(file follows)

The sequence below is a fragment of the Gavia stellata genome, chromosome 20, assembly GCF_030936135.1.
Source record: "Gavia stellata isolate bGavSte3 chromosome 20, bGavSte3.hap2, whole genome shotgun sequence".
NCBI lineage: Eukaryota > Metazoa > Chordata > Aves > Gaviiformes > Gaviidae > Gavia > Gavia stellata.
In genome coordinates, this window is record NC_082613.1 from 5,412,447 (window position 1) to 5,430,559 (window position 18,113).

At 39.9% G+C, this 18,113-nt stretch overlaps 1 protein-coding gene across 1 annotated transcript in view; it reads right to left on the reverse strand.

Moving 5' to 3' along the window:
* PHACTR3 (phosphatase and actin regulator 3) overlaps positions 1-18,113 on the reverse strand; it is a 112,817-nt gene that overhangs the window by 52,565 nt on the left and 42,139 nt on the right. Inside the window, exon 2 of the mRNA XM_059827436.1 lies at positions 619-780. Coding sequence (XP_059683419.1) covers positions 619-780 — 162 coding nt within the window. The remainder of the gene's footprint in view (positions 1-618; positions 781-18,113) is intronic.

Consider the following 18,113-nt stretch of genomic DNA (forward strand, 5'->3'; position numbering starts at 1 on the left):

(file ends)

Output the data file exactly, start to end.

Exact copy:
The sequence below is a fragment of the Gavia stellata genome, chromosome 20, assembly GCF_030936135.1.
Source record: "Gavia stellata isolate bGavSte3 chromosome 20, bGavSte3.hap2, whole genome shotgun sequence".
NCBI lineage: Eukaryota > Metazoa > Chordata > Aves > Gaviiformes > Gaviidae > Gavia > Gavia stellata.
In genome coordinates, this window is record NC_082613.1 from 5,412,447 (window position 1) to 5,430,559 (window position 18,113).

At 39.9% G+C, this 18,113-nt stretch overlaps 1 protein-coding gene across 1 annotated transcript in view; it reads right to left on the reverse strand.

Moving 5' to 3' along the window:
* PHACTR3 (phosphatase and actin regulator 3) overlaps positions 1-18,113 on the reverse strand; it is a 112,817-nt gene that overhangs the window by 52,565 nt on the left and 42,139 nt on the right. Inside the window, exon 2 of the mRNA XM_059827436.1 lies at positions 619-780. Coding sequence (XP_059683419.1) covers positions 619-780 — 162 coding nt within the window. The remainder of the gene's footprint in view (positions 1-618; positions 781-18,113) is intronic.

Consider the following 18,113-nt stretch of genomic DNA (forward strand, 5'->3'; position numbering starts at 1 on the left):